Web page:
Yesterday, local Green Parties and Greens across Pennsylvania participated in protests against natural gas drilling in the state. There was a protest at each regional Department of Environmental Protection, including one in the state capital, Harrisburg. A press release announcing the protests can be found here.
I (Ross Levin) attended the rally in Norristown, which is the county seat of Montgomery County. There were no more than twenty people there, but we made ourselves heard. We stood outside the regional DEP building with signs and a microphone, and we told them that we want a moratorium on new gas drilling and significant studies and regulations for existing drills. Green Party candidate for US Senate Mel Packer was there to speak, as were Green Party candidates for state representative Hugh Giordano and Ed Bonsell. Most, if not all, of the attendees were Green Party members.
A video of the Norristown demonstration accompanies an article about it, which can be read in its entirety here.
A group of protestors stormed the Regional Dept. of Environmental Protection (DEP) offices on Earth Day, Thursday, to demand the resignation of DEP Secretary John Hanger and speak out against gas drilling in Pennsylvania.
Among the demands of the Green Party of Philadelphia, the group, which largely organized the demonstration, were an immediate moratorium on horizontal hydrofracturing in the commonwealth, a freeze on new Marcellus Shale drilling permits and an environmental impact statement assessed for state gas drilling…
“We’re here today because the DEP, which is supposed to protect people, is in fact protecting corporations,” said Giordano.
In Williamsport, the Sun-Gazette reported on one of the smaller of such protests:
Two activists opposing the Marcellus Shale natural gas drilling showed up outside the state Department of Environmental Protection regional office here…
The group members demanded an immediate moratorium on all horizontal hydrofracturing, a suspension of drilling-related water withdrawals anywhere in the Delaware and Susquehanna River Basin watersheds and, if necessary, the immediate resignation of DEP secretary John Hanger.
The event in Wilkes-Barre was one of the more well-attended and well-organized ones. Greens such as Jay Sweeney, who was elected to be a township auditor in a partisan election last year and is running for state representative this year, and Carl Romanelli, who ran for US Senate in 2006 as a Green and was infamously charged with the legal fees for being thrown off the ballot, were in attendance, along with other Greens and people from different organizations.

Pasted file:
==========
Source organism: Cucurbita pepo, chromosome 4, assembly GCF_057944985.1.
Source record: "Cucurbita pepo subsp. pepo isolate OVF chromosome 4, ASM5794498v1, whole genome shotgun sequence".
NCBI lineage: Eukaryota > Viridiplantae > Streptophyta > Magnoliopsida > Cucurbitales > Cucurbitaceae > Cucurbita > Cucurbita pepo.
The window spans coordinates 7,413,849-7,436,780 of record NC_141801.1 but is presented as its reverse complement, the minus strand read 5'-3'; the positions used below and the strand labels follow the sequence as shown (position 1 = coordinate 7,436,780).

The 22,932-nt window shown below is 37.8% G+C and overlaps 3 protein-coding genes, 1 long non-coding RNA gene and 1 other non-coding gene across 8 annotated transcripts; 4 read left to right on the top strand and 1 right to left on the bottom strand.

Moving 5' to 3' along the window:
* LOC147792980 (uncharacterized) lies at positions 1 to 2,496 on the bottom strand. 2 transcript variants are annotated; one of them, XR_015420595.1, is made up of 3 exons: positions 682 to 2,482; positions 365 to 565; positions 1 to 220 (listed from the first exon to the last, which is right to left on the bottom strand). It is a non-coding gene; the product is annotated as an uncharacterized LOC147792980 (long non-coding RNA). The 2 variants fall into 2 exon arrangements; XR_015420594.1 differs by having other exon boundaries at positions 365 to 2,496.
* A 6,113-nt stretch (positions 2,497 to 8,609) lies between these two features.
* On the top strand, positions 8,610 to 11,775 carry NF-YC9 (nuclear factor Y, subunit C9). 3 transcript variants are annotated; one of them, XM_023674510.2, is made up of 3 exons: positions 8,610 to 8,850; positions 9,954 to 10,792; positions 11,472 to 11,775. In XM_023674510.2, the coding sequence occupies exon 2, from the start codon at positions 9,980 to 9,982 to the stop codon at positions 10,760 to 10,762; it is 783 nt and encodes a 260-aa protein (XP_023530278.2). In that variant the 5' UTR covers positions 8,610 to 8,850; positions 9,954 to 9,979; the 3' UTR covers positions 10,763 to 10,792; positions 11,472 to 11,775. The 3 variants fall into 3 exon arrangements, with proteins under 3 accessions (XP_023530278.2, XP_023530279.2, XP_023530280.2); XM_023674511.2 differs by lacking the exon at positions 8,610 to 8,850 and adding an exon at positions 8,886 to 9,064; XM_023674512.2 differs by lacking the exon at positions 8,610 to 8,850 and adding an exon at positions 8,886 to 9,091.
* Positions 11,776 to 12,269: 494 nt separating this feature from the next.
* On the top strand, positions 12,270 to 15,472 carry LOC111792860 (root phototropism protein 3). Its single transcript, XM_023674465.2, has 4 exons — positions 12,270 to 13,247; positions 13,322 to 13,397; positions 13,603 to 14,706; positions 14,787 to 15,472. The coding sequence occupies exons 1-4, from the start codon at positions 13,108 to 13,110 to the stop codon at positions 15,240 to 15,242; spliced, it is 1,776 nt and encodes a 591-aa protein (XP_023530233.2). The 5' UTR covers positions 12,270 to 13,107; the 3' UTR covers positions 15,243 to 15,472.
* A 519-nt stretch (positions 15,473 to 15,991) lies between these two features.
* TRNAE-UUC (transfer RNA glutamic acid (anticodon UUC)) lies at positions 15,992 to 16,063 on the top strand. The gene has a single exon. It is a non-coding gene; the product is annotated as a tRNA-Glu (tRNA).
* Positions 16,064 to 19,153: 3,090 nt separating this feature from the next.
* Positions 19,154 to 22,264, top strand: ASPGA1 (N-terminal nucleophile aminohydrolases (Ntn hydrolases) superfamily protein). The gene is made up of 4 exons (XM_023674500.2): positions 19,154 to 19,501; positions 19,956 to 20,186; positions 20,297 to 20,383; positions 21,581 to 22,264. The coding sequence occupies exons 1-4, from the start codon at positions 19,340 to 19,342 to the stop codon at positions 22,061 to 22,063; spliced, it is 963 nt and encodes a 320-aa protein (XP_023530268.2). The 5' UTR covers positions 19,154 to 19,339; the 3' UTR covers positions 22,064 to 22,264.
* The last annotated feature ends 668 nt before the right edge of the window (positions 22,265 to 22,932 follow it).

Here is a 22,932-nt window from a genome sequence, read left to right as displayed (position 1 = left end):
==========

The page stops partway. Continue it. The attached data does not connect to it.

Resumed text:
From the Standard Speaker:
The Green Parties of Northeastern Pennsylvania coordinated a rally/protest on Public Square on Thursday, in the shadow of the state Department of Environmental Protection’s eastern regional office.
“I hope they’re listening across the street,” said Jay Sweeney of the Wyoming County Green Party. “No more permits, no more fracking, and we demand (DEP Secretary) John Hanger’s resignation. He is not the secretary of the Chamber of Commerce.”
Hydraulic fracturing or “fracking,” which involves sending millions of gallons of water deep into the earth to break up the shale and release natural gas, came under fire.
“From day one, the Pennsylvania Green Party has been opposed to allowing fracking and gas drilling in Pennsylvania,” Carl Romanelli, co-chairman of the Luzerne County Green Party and master of ceremonies, told the approximately 50 people gathered around.
And from the Times Leader:
Members of the Luzerne County Green Party held a rally on Public Square around lunchtime Thursday explaining their fears that gas companies drilling throughout Northeastern Pennsylvania will cause more environmental harm than good by drilling.
This year was the 40th anniversary of Earth Day, the international movement to bring awareness to economical issues.
Party co-chairman Carl Romanelli thinks the state needs to enact stiffer guidelines to protect the water resources because the gas drillers were given what he called a loophole in 2005 in the federal Clean Water Act.
For some additional information, see an opinion piece that I wrote yesterday (which does not reflect the views of IPR or anyone else but myself), “No Fracking Way!“